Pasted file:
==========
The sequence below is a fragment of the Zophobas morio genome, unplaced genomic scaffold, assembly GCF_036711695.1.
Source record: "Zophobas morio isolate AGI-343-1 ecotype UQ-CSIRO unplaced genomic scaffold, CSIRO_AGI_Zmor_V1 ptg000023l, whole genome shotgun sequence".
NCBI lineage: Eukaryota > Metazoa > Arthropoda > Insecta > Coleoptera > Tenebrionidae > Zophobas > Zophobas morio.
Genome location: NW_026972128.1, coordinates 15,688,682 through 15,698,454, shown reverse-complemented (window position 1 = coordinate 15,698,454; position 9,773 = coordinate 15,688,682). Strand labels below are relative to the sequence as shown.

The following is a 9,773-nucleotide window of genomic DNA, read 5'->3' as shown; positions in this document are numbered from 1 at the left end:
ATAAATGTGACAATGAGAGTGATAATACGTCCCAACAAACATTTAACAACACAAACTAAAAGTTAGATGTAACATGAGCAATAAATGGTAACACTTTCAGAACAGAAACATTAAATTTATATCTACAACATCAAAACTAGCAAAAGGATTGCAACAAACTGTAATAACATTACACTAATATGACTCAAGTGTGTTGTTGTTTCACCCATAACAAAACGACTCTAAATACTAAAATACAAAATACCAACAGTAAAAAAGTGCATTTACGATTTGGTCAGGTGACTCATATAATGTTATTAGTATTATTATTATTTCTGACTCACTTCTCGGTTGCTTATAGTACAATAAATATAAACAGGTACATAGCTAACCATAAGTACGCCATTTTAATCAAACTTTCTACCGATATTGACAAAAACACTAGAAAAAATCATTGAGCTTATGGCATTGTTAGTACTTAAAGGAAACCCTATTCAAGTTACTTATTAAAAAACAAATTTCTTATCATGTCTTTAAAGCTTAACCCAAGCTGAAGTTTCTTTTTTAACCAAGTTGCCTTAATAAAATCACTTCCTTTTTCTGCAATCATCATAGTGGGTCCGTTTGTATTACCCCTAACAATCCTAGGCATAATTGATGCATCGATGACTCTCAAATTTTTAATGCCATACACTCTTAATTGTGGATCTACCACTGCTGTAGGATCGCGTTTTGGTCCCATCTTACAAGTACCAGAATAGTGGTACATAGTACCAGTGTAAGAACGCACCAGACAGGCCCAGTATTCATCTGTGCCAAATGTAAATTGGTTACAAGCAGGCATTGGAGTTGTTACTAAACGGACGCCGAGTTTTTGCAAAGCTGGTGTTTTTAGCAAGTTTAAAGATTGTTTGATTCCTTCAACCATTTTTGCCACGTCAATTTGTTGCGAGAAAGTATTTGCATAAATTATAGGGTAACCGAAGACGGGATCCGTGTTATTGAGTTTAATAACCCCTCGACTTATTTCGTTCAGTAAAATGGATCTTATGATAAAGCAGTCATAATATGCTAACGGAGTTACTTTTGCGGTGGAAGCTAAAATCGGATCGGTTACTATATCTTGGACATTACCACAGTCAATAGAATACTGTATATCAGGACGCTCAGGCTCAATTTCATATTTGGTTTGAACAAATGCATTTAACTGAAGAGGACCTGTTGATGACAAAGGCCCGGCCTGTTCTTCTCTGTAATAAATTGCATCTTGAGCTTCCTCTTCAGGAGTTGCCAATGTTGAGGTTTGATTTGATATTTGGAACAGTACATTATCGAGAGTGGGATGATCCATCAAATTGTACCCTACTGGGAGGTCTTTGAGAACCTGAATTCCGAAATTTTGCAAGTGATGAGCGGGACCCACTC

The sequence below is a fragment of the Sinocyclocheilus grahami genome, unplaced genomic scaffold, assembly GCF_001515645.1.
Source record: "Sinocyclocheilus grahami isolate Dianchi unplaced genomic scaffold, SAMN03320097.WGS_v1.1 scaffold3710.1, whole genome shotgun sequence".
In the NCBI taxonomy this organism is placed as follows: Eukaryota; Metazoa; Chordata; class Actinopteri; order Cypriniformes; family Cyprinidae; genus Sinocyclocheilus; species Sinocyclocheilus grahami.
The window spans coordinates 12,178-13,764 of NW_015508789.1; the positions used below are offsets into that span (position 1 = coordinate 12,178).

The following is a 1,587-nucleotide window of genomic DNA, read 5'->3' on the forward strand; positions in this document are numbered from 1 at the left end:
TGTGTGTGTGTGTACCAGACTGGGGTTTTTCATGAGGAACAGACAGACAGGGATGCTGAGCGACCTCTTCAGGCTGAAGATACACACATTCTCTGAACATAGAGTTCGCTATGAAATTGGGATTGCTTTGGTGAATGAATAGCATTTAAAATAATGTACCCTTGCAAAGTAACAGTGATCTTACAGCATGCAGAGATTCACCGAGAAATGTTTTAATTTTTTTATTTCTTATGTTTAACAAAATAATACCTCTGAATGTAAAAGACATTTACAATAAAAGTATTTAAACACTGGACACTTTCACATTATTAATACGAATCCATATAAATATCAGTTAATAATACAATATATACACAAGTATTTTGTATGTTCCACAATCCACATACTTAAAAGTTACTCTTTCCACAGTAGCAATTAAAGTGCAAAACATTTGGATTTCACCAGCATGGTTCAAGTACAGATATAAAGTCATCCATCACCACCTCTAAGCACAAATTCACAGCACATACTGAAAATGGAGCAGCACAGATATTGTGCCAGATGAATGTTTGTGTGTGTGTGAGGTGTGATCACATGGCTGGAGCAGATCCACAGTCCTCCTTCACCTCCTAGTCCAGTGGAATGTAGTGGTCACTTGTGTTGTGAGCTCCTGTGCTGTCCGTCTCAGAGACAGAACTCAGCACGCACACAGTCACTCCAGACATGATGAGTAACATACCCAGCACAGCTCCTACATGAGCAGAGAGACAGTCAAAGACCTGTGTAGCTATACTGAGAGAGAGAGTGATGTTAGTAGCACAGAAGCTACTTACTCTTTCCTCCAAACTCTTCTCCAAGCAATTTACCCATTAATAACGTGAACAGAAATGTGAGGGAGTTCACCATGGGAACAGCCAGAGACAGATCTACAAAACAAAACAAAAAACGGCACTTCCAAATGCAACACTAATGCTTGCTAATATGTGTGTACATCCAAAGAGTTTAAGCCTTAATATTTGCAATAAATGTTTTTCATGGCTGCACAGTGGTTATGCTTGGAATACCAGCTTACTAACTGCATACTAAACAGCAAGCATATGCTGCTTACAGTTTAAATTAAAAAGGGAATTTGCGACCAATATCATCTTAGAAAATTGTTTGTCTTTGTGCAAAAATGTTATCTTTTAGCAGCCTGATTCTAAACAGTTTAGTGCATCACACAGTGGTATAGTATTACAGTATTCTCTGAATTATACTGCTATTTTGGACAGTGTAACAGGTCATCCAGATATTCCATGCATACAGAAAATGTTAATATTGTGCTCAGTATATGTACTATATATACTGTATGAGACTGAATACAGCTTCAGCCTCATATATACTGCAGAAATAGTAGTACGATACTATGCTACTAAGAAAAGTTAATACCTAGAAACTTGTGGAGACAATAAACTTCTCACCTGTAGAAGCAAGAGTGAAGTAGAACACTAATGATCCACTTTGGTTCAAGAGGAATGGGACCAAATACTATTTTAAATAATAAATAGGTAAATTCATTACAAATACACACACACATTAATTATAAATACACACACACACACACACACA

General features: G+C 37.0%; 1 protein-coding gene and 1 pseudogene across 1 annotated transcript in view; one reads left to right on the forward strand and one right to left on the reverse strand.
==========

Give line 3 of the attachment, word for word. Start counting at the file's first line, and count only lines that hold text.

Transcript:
NCBI lineage: Eukaryota > Metazoa > Arthropoda > Insecta > Coleoptera > Tenebrionidae > Zophobas > Zophobas morio.